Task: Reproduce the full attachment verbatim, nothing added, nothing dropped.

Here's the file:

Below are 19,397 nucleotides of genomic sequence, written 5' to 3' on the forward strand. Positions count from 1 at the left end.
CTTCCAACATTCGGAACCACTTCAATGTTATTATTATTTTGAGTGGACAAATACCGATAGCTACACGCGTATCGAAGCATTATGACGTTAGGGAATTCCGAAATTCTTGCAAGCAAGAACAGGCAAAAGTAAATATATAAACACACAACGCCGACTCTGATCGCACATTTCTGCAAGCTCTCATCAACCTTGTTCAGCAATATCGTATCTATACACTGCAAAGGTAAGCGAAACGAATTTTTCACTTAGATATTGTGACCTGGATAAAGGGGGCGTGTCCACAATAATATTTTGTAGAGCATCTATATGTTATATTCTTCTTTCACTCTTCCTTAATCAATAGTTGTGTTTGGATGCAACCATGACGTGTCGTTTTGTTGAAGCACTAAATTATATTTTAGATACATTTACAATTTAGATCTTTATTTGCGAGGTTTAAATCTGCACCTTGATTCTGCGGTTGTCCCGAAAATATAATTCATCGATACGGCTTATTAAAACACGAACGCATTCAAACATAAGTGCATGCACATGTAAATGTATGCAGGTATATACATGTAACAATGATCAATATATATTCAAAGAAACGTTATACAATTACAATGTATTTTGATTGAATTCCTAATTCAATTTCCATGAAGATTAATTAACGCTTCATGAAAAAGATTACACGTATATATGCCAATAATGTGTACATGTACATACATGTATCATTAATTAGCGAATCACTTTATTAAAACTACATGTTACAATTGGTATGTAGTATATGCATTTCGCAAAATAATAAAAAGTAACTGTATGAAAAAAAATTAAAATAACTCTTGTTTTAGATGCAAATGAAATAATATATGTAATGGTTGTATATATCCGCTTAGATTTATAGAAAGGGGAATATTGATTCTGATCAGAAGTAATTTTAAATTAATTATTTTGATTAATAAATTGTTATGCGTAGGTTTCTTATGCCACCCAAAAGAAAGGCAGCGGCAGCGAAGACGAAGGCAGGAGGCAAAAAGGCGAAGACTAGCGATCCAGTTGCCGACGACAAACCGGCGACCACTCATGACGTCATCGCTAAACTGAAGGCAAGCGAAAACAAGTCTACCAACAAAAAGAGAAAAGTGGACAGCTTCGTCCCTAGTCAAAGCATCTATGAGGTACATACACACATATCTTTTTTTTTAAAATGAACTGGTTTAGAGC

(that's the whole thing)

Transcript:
Below are 19,397 nucleotides of genomic sequence, written 5' to 3' on the forward strand. Positions count from 1 at the left end.
CTTCCAACATTCGGAACCACTTCAATGTTATTATTATTTTGAGTGGACAAATACCGATAGCTACACGCGTATCGAAGCATTATGACGTTAGGGAATTCCGAAATTCTTGCAAGCAAGAACAGGCAAAAGTAAATATATAAACACACAACGCCGACTCTGATCGCACATTTCTGCAAGCTCTCATCAACCTTGTTCAGCAATATCGTATCTATACACTGCAAAGGTAAGCGAAACGAATTTTTCACTTAGATATTGTGACCTGGATAAAGGGGGCGTGTCCACAATAATATTTTGTAGAGCATCTATATGTTATATTCTTCTTTCACTCTTCCTTAATCAATAGTTGTGTTTGGATGCAACCATGACGTGTCGTTTTGTTGAAGCACTAAATTATATTTTAGATACATTTACAATTTAGATCTTTATTTGCGAGGTTTAAATCTGCACCTTGATTCTGCGGTTGTCCCGAAAATATAATTCATCGATACGGCTTATTAAAACACGAACGCATTCAAACATAAGTGCATGCACATGTAAATGTATGCAGGTATATACATGTAACAATGATCAATATATATTCAAAGAAACGTTATACAATTACAATGTATTTTGATTGAATTCCTAATTCAATTTCCATGAAGATTAATTAACGCTTCATGAAAAAGATTACACGTATATATGCCAATAATGTGTACATGTACATACATGTATCATTAATTAGCGAATCACTTTATTAAAACTACATGTTACAATTGGTATGTAGTATATGCATTTCGCAAAATAATAAAAAGTAACTGTATGAAAAAAAATTAAAATAACTCTTGTTTTAGATGCAAATGAAATAATATATGTAATGGTTGTATATATCCGCTTAGATTTATAGAAAGGGGAATATTGATTCTGATCAGAAGTAATTTTAAATTAATTATTTTGATTAATAAATTGTTATGCGTAGGTTTCTTATGCCACCCAAAAGAAAGGCAGCGGCAGCGAAGACGAAGGCAGGAGGCAAAAAGGCGAAGACTAGCGATCCAGTTGCCGACGACAAACCGGCGACCACTCATGACGTCATCGCTAAACTGAAGGCAAGCGAAAACAAGTCTACCAACAAAAAGAGAAAAGTGGACAGCTTCGTCCCTAGTCAAAGCATCTATGAGGTACATACACACATATCTTTTTTTTTAAAATGAACTGGTTTAGAGC